Lunch with Lisa and Barry (her Dad) at Lion House pantry in downtown SLC. LOVE THAT PLACE- great food, good portions, and fun to be downtown (although the construction is getting WAY old).

Lab work, blood tests, and follow-up with Dr. Glenn, my regular oncologist (I make it sound like it's cool to have one's own oncologist- take my advice, skip that part!).

Dr. Glenn came in and said something like "OK, your scan came back all clean." Me- "What exactly does that mean?" Her- "That the cancer is all gone." Me- "[chirp...chirp...chirp (those are crickets)]" I was speechless for just a minute. I have had faith, and have prayed and fasted for this very answer, but have also prepared myself for news that wouldn't be quite so good, just because the odds were that that would be what I would hear. Remember my post where I said "how would you feel if Santa brought you EVERYTHING you asked him for?" Well, that's how this went down. The Lord answered our prayers completely- 100%.

We talked a lot with Dr. Glenn, and the bottom line is I am considered cancer free. If there is any cancer in my body, it's small enough to not register on the CAT scan, nor the PET scan, so we'll simply not worry about it and move on. In Dr. Glenn's words, "You need to put this behind you now." DONE! That's one Dr.'s order I'll gladly follow 100%.

She also said that given my "complete response" to the radiation (meaning the body responded exactly as we wanted it to), we didn't need to come back in 3 months, but 6 would suffice. We'll do another CAT scan at that time, ascertain where we are, and make the call from there (most likely more 6 month intervals for a while). So, I'm already booked for July 20 for a CAT scan and follow-up/lab work.

I get home and see some yellow and black balloons tied to the railing (LiveStrong colors). I go into the house and the entire kitchen and dining room are done in black and yellow, and there are balloons spelling out "HandyBeStrong". Turns out Lisa invited a handful of folks to come celebrate with us. We didn't get a chance to reach out to everyone, and she only called the folks she thought she should, not knowing who I had told. So, for those who we didn't reach in time, please know we didn't mean to leave anyone out.

Bottom line, and then I'm calling it and going to bed. I sit here tonight and blog as we close this chapter of the cancer story. I hope we won't open another chapter any time soon, but I'm leaving that in the Lord's hands. He's guided us and assisted and blessed us all along the way, and I've learned to turn it over to him and let him lead me. But, I will say that there are others who are responsible for this cancer free diagnosis on Jan. 19, 2010, as follows:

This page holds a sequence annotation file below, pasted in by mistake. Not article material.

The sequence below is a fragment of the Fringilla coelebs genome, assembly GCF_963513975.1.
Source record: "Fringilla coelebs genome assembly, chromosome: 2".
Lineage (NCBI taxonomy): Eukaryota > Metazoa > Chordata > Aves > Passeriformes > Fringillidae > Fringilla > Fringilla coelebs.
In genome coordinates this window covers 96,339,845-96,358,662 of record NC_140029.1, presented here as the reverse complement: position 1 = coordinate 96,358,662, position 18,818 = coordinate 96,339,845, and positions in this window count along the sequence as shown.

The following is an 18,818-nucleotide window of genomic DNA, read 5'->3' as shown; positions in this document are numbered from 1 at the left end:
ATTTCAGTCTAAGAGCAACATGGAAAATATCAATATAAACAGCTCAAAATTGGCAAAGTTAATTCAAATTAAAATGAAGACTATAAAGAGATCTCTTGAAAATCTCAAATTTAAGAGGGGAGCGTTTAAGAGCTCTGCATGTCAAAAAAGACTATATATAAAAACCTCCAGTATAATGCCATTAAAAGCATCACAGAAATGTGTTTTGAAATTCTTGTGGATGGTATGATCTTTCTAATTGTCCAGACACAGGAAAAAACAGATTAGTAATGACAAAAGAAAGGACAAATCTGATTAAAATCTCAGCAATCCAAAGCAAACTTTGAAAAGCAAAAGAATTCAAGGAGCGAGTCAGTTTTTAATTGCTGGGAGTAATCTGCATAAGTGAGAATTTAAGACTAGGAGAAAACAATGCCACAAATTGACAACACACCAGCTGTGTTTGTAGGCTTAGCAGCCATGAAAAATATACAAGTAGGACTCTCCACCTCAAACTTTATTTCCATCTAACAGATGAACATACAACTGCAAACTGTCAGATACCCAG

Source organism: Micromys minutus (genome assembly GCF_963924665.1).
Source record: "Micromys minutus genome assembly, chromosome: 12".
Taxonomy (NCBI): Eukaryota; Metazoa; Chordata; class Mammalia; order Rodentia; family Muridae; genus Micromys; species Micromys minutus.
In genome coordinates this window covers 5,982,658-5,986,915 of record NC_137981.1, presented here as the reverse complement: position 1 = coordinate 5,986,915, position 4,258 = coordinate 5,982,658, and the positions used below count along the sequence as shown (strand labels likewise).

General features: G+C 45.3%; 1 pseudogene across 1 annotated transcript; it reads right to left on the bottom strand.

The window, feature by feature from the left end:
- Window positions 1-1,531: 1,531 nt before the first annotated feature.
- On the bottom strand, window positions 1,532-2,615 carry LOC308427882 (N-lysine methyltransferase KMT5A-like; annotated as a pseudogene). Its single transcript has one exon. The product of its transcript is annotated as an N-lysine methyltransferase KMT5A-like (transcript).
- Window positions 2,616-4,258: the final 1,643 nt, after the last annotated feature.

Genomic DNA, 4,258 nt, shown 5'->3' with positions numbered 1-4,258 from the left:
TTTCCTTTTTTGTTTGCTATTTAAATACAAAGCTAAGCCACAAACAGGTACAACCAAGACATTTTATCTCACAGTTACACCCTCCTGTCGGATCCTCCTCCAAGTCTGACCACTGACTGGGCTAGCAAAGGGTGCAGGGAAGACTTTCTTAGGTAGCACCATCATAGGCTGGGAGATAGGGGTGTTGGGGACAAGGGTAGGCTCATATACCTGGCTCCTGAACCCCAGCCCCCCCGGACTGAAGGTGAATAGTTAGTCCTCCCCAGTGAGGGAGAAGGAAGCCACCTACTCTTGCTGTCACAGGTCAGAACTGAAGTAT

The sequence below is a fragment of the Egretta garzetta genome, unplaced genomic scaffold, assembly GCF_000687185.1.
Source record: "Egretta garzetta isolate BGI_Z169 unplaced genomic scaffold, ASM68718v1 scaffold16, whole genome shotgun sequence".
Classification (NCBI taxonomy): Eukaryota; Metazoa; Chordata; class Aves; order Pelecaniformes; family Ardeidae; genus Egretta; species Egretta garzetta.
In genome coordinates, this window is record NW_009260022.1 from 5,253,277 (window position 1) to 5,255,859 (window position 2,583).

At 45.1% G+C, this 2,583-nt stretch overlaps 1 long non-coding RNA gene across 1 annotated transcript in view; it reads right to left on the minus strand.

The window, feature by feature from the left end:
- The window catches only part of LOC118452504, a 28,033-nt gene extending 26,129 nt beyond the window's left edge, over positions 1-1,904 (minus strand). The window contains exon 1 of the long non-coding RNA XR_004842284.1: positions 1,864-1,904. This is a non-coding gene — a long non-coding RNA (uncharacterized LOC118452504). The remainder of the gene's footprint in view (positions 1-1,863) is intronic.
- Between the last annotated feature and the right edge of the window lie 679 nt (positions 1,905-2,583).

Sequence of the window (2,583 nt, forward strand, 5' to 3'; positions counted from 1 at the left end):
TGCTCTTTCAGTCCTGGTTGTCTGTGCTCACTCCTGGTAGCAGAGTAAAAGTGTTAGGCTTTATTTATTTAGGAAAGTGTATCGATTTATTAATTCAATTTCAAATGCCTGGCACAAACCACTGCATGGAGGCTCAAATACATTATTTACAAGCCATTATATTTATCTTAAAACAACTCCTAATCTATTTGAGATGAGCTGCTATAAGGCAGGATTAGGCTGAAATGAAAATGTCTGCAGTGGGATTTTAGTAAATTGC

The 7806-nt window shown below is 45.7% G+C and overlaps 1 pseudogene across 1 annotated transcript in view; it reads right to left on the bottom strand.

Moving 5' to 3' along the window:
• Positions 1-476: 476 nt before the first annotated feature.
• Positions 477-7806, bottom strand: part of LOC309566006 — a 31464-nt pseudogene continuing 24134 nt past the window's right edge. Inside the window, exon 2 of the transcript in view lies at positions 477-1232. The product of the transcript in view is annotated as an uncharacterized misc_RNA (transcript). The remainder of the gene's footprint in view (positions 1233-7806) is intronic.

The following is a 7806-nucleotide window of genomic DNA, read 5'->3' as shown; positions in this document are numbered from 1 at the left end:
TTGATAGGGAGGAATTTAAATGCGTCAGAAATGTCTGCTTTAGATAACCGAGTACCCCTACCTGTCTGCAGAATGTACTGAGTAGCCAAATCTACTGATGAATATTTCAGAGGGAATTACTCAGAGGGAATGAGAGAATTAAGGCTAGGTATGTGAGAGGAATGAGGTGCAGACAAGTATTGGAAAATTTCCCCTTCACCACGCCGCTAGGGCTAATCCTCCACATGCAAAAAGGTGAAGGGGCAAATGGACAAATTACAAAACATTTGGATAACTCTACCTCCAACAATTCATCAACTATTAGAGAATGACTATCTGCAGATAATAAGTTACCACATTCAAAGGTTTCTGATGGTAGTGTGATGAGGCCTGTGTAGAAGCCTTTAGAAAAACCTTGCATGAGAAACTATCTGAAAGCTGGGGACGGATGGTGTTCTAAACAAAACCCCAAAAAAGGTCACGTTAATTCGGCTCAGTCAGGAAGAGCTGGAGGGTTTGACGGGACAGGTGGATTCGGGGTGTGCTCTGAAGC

1- The Lord, who let us know about this cancer early on, and then was with us and guided us as we navigated the turns, bumps and hills as we made the journey.

2- My family and friends. First and foremost my amazing, beautiful wife. Then my amazing beautiful daughters. Then mine and Lisa’s parents, our brothers and sisters, our incredible friends, the list goes on and on.

3- The wonderful people at Huntsman, who have literally saved my life. I can’t say enough about the staff there, and their caring, knowledgeable, intelligent manner and their treatment of and for me. I’m indebted forever to all of you!

"Handy Be Strong" if you can't quite read the balloons.

Wonderful card and gift from the Bells...thanks Ben for the sweet gift!  I'll wear it next time you come to our home for FHE and I kick your butt in Guitar Hero!  :-)

The Magelbys know what makes Handy night on Todd!

Monday, January 18, 2010

A Little Nervous

So, tomorrow is the next 'big day' in the ongoing cancer saga. I wrapped up radiation therapy on the day after Thanksgiving, and then got a reprieve until the follow up in January, which seemed so far away back then.

Well, far away is no appointment is tomorrow. We'll start the day at 6:00 with a PET scan, and then I'll probably go to work from 9:00-11:30. Will go to lunch with Lisa and Barry and then back up to Huntsman for lab work at 12:50 and then my follow-up w/ Dr. Glenn at 1:20. We'll have the results of the PET scan, and we'll know if the radiation got all the cancer or not.

Strange thing is that I think whether or not the answer is that we got it all, I still anticipate they'll want me to come back in three months and we'll start a regular 3 month cycle from there. This is an incurable cancer, as those who've been following this and the blog know, so they may just start me on the 3 mo. cycle like they would have done had we not had the opportunity to try the radiation first. No chemotherapy, at least not until the symptoms of the cancer are worse than the side effects of chemo will be.

So, I have to fast from midnight on so the sugar/radioisotope IV they give me will be most effective and do its job.

Will blog the results later tomorrow night so everyone will get a status update and we'll go from there.

A BIG shout out to Andrea wo has wrapped up all her treatments- radiation AND chemo! Our prayers continue to be with you, Bob and the boys, and we send love from Layton. Oh, and just so everyone knows...cancer patients are tough! Andrea has done radiation and chemo and keeps on going. What an inspiration to me and my family. We love you guys!

Veni...vidi...vici! Bring it, cancer!